The reality is that the hook can be crucial to a song’s success. It’s the part that gets stuck in the listener’s mind, the part you hum when you’re at work or taking a walk, the part you try to sing when you want to remind someone how the song sounded. A terrible hook can devastate an otherwise solid endeavor; a great one can raise the stakes. Imagine Jay-Z’s “Empire State of Mind” without Alicia Keys rocking the chorus. And it’s not enough for the hook to be “good”, it also needs to be delivered in just the right way to be compelling.


Nate Dogg found a way to navigate this terrain, helping to turn songs into anthems by integrating his sound into the song’s vibe. What’s so cool is the way he generally retained a similar tone from song to song, yet he managed to give each song the touch it needed. In this way, he would give his personal stamp to a record without completely adapting to it or taking it over.


Undoubtedly, this is the mark of a skilled collaborator. This skill, which is a valued trait of any trusted team member, is important in the assembly of most songs, and it signifies something more in hip-hop. As a culture and a genre, competition creates the standard, as artists vie for attention over one another. At one point, it seemed this necessary competitive drive was balanced by a communal spirit, wherein artists represented their posses and regional connections. Lately, though, the individual side of the game has been most prevalent. The ability to collaborate, then, helps to maintain the balance, to tether hip-hop to its origins.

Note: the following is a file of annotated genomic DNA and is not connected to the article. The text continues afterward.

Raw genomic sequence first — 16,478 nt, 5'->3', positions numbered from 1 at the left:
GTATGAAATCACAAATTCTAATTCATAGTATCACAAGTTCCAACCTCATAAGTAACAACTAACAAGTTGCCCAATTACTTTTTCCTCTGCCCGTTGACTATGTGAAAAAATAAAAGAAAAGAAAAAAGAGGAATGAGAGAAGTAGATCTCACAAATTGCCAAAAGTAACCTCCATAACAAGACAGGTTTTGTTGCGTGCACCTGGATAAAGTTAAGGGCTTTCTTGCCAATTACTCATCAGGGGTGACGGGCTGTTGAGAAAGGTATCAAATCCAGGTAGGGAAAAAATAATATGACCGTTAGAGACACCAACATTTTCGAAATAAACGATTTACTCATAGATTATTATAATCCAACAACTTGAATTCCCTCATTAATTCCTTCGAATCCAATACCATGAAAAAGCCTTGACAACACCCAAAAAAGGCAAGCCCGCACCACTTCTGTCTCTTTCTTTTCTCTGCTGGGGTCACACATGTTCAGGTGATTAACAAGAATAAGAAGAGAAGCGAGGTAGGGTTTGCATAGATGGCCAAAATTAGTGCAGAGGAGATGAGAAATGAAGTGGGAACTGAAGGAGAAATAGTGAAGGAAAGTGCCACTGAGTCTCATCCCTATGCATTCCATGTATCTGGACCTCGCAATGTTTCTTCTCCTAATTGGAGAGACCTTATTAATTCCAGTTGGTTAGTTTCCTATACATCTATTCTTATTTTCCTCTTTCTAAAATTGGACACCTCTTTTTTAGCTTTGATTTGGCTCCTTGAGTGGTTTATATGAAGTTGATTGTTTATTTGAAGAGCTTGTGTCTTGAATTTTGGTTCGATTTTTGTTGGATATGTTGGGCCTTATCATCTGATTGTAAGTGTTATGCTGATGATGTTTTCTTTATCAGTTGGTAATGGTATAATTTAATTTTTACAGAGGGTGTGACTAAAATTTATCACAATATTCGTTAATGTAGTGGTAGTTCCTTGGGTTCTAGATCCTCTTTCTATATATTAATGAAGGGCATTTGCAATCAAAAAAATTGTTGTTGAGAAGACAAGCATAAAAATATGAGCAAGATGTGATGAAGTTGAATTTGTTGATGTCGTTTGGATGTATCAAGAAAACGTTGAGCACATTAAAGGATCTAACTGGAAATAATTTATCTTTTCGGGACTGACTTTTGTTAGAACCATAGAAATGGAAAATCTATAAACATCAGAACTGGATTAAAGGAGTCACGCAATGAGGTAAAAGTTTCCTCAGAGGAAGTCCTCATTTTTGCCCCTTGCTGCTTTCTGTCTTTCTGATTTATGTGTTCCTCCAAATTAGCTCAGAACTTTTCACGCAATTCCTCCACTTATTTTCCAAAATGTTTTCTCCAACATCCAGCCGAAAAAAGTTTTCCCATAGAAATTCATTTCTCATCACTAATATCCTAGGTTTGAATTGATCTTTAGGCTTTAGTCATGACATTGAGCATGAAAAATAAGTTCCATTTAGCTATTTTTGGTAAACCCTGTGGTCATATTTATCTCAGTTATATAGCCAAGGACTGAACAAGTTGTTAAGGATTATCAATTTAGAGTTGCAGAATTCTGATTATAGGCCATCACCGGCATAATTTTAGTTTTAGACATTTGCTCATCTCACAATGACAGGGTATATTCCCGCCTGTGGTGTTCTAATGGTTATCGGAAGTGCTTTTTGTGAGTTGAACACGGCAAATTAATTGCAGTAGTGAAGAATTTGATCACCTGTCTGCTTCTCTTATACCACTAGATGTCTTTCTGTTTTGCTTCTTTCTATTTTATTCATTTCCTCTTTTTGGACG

Nate Dogg’s collaborations subtly spoke to this, lending his voice to projects as a team player. His most well-known song, The Above the Rim film soundtrack’s “Regulate”, presented him to a mass market in this fashion, working in partnership with Warren G. Built around a thumping loop of Michael McDonald’s “I Keep Forgettin’”, “Regulate” is essentially a duet between Warren G, who raps his lines, and Nate Dogg, who sings his. The subject matter embodies the type of street tale native to the “gangsta” category, albeit with a defensive twist. In the song’s narrative, Warren G is about to join a neighborhood dice game when he is robbed at gunpoint by men with “gats” (“I’m gettin jacked, I’m breakin myself”). Nate Dogg, who’s been looking for Warren, assesses the situation and comes to his friend’s aid (“I gotta come up real quick before they start to clown”).